2017, Fieldwork, FSC, Juniper Hall, Uncategorized

My time at Juniper Hall

By Rowena

Hello! My name is Rowena. I have been at Juniper Hall for two years now as a tutor. However, now is the end of my time here- I am moving on to new things in the frozen North, at Newcastle University!

Prepare For Game Of Thrones To Get Really, Really Dark | Space

It’s going to be so cold.

As part of the tutor team, Juniper Hall has been a fantastic experience. From waking up every morning to this view…

The cows are back in my front garden for the Summer #moo

A post shared by Jack Starbuck (@thatstarbuck) on

I’ve taught some very interesting groups in my time:

  • Students that have found the free U2 album on the ipads and played music while recording river measurements
  • A-level biologists from London that have played hide-and-seek after class because they’ve never been to the countryside
  • “Miss, can woodlice fly? I bet they can.”
  • “Miss, is that a cow?” [Points at black & white horse]
  • A KS2 group that had to almost run back to centre from Box Hill after a freak thunderstorm, getting drenched by the time we were back (It was actually in Reigate)
  • A KS2 student that decided to make “leaf angels” with me (You rock!)
  • Every single student that’s sung the Banana song the next morning after a campfire
  • My last group that cheered so hard, and climbed on each other’s shoulders (in Bebbington. I feared for their heads)
  • All the students that have tried to jump the River Tillingbourne at Crossways, especially those that have failed (especially the ones that failed on camera!)
  • The students that have gotten stuck in Pagham Harbour with big muddy smiles
  • The students that wanted to spray paint rocks to investigate longshore drift (always a good idea!)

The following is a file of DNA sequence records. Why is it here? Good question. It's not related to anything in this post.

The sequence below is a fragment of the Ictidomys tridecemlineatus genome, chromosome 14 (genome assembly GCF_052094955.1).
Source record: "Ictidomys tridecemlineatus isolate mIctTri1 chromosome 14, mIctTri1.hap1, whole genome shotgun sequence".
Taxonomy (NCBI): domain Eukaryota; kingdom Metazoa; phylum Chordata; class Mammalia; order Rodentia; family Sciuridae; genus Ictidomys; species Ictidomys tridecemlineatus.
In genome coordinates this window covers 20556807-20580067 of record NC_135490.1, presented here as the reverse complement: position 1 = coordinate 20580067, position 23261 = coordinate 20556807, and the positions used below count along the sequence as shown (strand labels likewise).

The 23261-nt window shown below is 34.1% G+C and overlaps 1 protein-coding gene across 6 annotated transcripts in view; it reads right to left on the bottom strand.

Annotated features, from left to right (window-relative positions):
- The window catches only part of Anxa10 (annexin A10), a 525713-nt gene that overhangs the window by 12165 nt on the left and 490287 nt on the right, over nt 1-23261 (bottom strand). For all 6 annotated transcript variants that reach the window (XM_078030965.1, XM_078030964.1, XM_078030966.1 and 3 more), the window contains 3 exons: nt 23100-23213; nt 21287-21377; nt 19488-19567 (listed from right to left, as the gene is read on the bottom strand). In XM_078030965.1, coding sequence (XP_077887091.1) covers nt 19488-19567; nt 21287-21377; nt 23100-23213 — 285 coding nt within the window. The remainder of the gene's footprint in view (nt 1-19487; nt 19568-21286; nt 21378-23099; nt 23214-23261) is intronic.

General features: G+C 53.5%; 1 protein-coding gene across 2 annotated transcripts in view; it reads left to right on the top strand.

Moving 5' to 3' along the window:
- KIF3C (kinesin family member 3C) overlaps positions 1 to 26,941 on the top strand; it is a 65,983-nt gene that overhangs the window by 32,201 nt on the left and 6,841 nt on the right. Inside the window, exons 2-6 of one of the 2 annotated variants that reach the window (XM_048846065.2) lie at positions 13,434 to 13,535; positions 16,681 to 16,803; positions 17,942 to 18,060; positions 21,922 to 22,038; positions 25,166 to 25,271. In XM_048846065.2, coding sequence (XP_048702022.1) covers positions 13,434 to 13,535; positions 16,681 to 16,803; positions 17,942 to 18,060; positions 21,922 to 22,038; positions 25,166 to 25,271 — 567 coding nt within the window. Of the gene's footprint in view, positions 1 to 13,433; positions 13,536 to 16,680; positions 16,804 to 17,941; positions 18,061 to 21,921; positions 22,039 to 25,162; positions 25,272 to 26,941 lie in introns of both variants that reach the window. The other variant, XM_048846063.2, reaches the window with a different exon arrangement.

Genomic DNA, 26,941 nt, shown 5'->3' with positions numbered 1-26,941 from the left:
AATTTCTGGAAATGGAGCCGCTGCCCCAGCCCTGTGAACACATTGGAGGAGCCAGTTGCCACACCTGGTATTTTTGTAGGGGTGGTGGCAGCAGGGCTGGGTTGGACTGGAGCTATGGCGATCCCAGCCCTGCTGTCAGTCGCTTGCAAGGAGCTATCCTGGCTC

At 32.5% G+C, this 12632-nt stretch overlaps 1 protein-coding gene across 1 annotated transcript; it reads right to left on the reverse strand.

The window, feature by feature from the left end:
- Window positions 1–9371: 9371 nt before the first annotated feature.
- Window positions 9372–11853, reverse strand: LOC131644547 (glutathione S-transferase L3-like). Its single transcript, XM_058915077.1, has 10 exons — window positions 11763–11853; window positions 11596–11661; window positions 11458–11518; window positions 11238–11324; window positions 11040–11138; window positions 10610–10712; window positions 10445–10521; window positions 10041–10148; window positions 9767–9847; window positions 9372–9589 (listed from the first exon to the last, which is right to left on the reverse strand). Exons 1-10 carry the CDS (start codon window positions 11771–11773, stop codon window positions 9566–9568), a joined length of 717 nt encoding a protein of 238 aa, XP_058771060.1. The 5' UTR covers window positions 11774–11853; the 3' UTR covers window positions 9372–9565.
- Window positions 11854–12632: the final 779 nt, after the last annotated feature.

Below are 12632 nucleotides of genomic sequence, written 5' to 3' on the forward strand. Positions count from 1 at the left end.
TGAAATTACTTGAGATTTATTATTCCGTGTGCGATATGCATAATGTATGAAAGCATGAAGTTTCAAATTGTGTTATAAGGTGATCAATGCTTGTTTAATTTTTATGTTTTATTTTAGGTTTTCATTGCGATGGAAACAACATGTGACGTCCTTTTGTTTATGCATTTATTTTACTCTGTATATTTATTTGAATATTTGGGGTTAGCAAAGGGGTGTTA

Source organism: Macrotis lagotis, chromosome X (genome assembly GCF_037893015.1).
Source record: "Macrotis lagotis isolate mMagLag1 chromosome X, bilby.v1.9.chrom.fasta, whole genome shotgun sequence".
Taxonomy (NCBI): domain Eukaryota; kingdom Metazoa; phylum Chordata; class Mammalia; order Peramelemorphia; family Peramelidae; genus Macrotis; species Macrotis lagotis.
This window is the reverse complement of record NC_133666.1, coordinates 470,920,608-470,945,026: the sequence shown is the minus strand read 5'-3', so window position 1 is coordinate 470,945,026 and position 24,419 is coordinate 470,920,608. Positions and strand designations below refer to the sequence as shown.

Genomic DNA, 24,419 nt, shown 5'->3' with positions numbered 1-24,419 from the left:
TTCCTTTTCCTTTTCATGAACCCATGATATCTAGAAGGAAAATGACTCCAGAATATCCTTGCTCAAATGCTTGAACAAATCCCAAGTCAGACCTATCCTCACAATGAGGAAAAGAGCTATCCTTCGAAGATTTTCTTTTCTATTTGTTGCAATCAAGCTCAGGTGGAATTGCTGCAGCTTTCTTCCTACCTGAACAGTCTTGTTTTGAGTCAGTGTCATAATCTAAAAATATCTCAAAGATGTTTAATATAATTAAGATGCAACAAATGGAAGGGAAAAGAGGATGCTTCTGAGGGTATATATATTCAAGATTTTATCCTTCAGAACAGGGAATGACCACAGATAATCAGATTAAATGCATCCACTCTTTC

• The KS2 children that made themselves beards out of burrs and stickyweed
  • The children that have fallen in the River Mole at the Stepping Stones (or leapt)
  • The Real Family Holiday families and children who have all been so curious- those that have climbed the starfish (I fear for you), the amazing red-haired super-mum who pushed a double buggy all the way to the shelter building area, the sweet kids that sat and made apple bird-feeders for hours last year, the huge set of families that made the most incredible shelter I’ve ever seen, that sat about 10 and didn’t leak a drop!
  • All the lovely schools that have brightened my days with thank-you letters…

It’s been said never to work with children and animals, and yet I’ve spent most days working with both (for better and for worse!)

 

 

 

animals

  • Once I found a mole in the River Tillingbourne
  • I’ve been headbutted by the goats so many times
  • I’ve spray-painted a chicken purple
  • A student once just straight-up grabbed a lizard from underneath a log and it was awesome
  • The horses at Crossways Farm have chased me around the field about 10 times in the last 2 months